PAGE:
Just as the Morrison Government's Omnibus IR Bill says a casual will be defined on the basis of their job offer, rather than subsequent conduct, the labour hire company at the centre of a landmark casuals case has told the High Court employment contracts must be decisive.
As it seeks to overturn the full Federal Court's momentous Rossato judgment paving the way for casuals to claim leave entitlements, Workpac has told the High Court a worker's classification depends entirely on their contract's express or implied terms.
The company says in High Court submissions filed last month that where employment contracts are written, as in the case of former Workpac coal miner Robert Rossato, their terms are "identified and construed without reference to post-contractual conduct".
"To treat the agreed categorisation as no more than an opening move in a game of objective analysis to be later played out in a court denies reality, and subverts the choices made and acted on by WorkPac and Mr Rossato," the company says.
"It is also contrary to the purposive and practical generosity with which enterprise agreements are properly to be understood and applied, and to the Act's objectives of certainty and stability for employers and their employees."
Workpac argues ss65(2)(b), 67(2) and 384(2)(a) of the Fair Work Act "explicitly recognises that casual employment can be for 'a long term', and can involve employment on 'a regular and systematic basis', 'at least 12 months of continuous service', and 'a reasonable expectation of continuing employment . . . on a regular and systematic basis'".
But it says Justice Richard White (with Justice Michael Wheelahan agreeing) "wrongly held otherwise" and "wrongly gave significant weight to the regularity and predictability of the rostering patterns of WorkPac's client – notwithstanding that it was a stranger to the contracts between WorkPac and Mr Rossato".
Workpac further argues that because it paid Rossato more as a casual than a permanent field team member (FTM) would earn for the same work, it should now be allowed to "appropriate the whole of the contractual overpayment, or at least the amount of the casual loading" to discharge any obligation to have provided paid leave.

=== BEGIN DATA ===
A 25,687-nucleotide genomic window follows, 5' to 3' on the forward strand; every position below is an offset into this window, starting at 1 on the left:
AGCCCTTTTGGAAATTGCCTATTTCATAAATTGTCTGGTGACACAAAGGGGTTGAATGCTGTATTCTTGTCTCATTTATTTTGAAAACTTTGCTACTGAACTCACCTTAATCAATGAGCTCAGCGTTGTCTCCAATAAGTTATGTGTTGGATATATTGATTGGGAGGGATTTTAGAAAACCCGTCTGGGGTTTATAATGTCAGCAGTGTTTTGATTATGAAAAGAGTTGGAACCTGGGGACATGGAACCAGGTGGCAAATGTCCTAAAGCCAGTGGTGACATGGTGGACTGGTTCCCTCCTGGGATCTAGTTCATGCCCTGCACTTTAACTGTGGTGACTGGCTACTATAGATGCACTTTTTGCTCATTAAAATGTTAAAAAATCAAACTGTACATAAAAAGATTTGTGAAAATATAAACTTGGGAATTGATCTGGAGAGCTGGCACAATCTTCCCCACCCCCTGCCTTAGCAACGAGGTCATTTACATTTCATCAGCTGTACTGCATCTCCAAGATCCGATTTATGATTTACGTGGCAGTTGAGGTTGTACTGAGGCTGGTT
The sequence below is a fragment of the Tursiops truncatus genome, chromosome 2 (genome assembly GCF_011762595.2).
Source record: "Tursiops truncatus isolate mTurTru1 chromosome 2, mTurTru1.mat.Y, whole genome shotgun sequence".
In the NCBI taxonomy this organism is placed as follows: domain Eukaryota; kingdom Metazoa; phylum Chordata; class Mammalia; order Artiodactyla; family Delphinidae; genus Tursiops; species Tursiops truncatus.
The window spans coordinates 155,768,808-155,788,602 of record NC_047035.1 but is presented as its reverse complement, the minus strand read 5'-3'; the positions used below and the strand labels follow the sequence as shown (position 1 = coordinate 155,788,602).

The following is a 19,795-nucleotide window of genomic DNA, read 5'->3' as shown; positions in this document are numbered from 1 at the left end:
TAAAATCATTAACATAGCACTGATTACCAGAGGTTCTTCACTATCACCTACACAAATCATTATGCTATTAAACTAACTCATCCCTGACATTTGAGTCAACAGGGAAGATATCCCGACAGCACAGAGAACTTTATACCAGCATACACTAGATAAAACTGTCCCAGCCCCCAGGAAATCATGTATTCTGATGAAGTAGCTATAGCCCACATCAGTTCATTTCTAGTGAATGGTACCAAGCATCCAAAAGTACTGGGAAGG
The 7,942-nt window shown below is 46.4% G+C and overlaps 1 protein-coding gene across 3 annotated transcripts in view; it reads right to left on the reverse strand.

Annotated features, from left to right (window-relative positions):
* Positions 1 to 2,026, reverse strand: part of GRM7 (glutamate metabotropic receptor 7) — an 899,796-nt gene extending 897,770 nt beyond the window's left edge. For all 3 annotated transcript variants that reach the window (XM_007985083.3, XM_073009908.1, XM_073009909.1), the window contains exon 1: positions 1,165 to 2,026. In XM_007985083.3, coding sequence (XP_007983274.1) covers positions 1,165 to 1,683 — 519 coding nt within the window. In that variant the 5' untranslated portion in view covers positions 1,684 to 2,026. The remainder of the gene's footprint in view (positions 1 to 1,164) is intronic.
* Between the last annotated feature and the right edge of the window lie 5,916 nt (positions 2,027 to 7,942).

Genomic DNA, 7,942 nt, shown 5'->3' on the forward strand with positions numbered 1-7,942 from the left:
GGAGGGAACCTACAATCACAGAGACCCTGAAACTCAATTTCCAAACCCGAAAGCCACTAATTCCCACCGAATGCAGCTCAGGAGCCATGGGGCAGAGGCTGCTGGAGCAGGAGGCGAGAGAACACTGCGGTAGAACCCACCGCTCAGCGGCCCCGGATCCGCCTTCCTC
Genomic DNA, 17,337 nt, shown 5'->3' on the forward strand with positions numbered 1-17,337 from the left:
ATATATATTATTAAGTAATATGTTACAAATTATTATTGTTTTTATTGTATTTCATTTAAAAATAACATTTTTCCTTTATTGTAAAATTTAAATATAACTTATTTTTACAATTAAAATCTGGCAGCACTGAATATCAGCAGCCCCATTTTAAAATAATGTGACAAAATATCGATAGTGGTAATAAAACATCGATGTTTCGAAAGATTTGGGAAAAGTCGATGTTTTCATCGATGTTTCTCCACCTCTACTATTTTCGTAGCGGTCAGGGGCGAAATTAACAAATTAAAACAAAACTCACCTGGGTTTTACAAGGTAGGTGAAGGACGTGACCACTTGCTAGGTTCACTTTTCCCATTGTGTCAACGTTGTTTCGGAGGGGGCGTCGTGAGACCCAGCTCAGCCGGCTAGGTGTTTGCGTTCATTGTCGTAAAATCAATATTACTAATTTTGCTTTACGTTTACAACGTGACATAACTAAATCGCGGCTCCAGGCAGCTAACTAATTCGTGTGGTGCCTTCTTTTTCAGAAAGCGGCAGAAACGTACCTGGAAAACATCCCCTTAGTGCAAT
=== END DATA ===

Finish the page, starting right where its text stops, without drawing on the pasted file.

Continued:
It says the full court's "contrary decision operates as 'a warrant to claim double payment of wages, that is, to accept and retain all payments made pursuant to an employment contract in which there is no reference to the award and as well claim all payments prescribed in the award'".
"If double-dipping of that kind is allowed, then '[j]ustice and the law would have parted company'."
With at least eight class actions underway on behalf of workers engaged as casuals, the Federal Government has estimated the potential cost impact of the Federal Court decision to be between $18 billion and $39 billion.
Its Fair Work Amendment (Supporting Australia's Jobs and Economic Recovery) Bill, (explored elsewhere in this newsletter) currently before the Senate, says a casual is one who accepts a job offer "made on the basis that the employer makes no firm advance commitment to continuing and indefinite work according to an agreed pattern of work for the person".
To "avoid doubt", it says the "question of whether a person is a casual employee of an employer is to be assessed on the basis of the offer of employment and the acceptance of that offer, not on the basis of any subsequent conduct of either party".
Stipulating also that a regular pattern of hours "does not of itself indicate a firm advance commitment to continuing and indefinite work according to an agreed pattern of work", the legislation will however create a new minimum standard for conversion to permanent roles unless employers have reasonable grounds to refuse.
Casual employees will remain so until they accept an alternative offer of employment and start work on that basis, the proposed legislation says.
The High Court called for respondents' submissions by February 18, and Workpac's reply is due on March 11 this year.